Robotics team wins half of matches at world championship in Houston, Texas

The team competed with a three-team alliance, and won five out of their ten matches

Abby Layton, JagWire A&E editor

The robotics team competed at the 2018 VEX Robotics Championship in Houston, Texas on April 18-21. The team won five matches out of the ten they competed in, and this is the second time the team has attended the world competition in the last two years.

The team made it to worlds on a last minute technicality, a rule that states if a regional winner has already clinched a spot at worlds, they must give their ticket up to a second place winner. When the team placed second at the Kansas City regional competition, this exact scenario took place.

According to head coach Mary Beth Mattingly, the team was excited for the opportunity, no matter the circumstances that allowed them to go.

“We were just delighted to be part of the world championship,” Mattingly said. “We were just happy to compete and we felt we could do a good showing and we felt we did that.”

While the technicality was important, freshman Emily Hertel also believes that there were more components that led to a spot at the world championship.

“A lot of communication was needed on our end with the other teams to make sure our strategies were in line,” Hertel said. “We got picked by the number one alliance, which led us to getting really far in the final matches.”

In the time between regionals and the world championship, the students could only sit and wait as their robot was already in Houston waiting on them. According to Mattingly, however, the team still took steps to prepare for the competition.

“[We] prepared more in terms of marketing, like making more buttons for giveaways,” Mattingly said. “They would talk about strategy, [and] the programmers could take a look at the programming [to] see if they could tweak it.”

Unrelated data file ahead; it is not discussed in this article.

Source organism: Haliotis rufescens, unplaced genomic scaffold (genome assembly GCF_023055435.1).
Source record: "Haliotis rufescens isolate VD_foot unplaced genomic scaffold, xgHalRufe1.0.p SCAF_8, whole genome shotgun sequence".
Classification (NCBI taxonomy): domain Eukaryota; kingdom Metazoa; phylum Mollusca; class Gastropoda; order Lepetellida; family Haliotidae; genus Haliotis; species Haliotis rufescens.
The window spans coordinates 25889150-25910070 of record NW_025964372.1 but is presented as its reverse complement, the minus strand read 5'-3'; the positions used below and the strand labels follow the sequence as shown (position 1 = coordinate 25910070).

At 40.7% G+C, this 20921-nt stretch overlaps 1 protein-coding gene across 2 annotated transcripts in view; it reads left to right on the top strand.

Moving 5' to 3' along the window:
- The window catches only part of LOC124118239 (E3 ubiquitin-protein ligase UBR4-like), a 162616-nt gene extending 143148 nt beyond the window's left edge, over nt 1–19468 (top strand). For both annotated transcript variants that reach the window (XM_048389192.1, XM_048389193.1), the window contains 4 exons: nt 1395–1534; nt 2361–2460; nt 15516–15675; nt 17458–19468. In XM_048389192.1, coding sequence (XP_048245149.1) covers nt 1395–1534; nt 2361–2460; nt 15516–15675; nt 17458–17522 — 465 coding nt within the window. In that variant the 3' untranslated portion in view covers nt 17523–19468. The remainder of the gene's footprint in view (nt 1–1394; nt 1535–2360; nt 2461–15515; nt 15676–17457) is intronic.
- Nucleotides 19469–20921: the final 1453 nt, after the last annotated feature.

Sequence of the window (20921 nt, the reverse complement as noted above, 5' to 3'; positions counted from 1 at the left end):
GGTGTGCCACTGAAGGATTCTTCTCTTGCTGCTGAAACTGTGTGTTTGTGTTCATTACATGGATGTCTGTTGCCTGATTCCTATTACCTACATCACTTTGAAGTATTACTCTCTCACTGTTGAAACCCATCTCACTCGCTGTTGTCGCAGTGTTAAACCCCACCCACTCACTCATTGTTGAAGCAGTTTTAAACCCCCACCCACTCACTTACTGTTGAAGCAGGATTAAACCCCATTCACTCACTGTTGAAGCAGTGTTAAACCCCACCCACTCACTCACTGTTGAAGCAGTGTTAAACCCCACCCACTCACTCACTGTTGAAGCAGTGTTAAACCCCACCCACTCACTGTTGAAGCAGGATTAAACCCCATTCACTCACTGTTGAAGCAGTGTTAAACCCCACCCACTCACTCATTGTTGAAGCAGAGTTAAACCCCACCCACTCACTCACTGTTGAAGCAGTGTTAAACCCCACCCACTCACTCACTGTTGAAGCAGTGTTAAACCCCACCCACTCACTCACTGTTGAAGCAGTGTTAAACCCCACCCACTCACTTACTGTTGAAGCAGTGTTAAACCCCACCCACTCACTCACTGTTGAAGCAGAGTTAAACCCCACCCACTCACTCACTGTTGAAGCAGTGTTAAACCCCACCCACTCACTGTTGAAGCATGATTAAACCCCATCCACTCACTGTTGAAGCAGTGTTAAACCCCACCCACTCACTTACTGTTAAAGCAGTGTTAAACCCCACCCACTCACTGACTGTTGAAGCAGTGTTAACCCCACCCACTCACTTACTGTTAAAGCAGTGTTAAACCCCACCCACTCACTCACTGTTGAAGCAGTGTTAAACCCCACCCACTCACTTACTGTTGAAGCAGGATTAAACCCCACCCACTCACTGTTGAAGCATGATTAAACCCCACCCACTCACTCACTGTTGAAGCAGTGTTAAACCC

This is Hertel’s first year on robotics, and according to her, attending worlds heightened her experience on the team.

“I think since it’s my freshman year, it was really exciting to see a robot I worked on at regionals, and it was so exciting to see us go to worlds,” Hertel said. “It was a lot of tears the whole build season, but it’s just the thing that I live for.”

Not only does this give the team the opportunity to go to the biggest competition in high school robotics, according to Mattingly, it also gives each teammate a chance to strengthen their relationships with each other.

“I think an event like this gives the team more internal bonding because this is a chance for everybody to be together all the time, and [the students are] sharing an experience,” Mattingly said.

Hertel believes one lesson she will take away from the competition is to value the chance she received, and to be grateful for the opportunity.

“[I learned to] definitely [not] take anything for granted,” Hertel said. “It was a once in a lifetime experience, and many teams won’t be able to see that in their first robotics experience. I [value] just being able to take in everything and just being in the moment.”

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